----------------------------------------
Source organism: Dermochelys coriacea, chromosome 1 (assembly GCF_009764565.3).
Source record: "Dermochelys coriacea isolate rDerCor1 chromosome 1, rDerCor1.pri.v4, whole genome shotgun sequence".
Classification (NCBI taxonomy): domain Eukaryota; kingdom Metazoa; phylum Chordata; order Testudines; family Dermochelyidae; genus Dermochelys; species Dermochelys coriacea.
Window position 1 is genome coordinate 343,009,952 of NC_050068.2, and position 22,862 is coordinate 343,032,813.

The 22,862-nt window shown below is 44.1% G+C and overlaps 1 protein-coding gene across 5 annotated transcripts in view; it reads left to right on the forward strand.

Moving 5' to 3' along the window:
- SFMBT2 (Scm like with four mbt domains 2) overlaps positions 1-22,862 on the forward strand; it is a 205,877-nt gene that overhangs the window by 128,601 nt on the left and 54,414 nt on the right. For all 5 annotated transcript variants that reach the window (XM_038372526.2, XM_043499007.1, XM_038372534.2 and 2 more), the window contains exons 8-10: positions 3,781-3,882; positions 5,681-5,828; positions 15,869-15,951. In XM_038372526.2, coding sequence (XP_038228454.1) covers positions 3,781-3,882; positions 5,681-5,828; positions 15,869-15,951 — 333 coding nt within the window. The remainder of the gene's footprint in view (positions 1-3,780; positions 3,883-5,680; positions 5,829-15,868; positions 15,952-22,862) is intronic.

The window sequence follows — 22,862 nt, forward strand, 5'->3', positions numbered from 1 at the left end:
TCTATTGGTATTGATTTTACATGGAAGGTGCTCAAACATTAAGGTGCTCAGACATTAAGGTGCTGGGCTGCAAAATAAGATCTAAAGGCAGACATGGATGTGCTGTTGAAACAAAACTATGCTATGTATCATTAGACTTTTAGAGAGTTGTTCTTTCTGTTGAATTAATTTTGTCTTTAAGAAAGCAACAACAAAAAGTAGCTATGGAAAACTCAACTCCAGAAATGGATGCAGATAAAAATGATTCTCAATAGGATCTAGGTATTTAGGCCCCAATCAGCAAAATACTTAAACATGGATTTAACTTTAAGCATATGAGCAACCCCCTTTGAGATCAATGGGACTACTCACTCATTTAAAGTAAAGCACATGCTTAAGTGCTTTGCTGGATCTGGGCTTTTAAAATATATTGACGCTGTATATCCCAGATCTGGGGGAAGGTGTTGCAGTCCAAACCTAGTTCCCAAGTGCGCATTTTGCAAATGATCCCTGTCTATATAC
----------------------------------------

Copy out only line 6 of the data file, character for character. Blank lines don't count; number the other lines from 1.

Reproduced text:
Moving 5' to 3' along the window: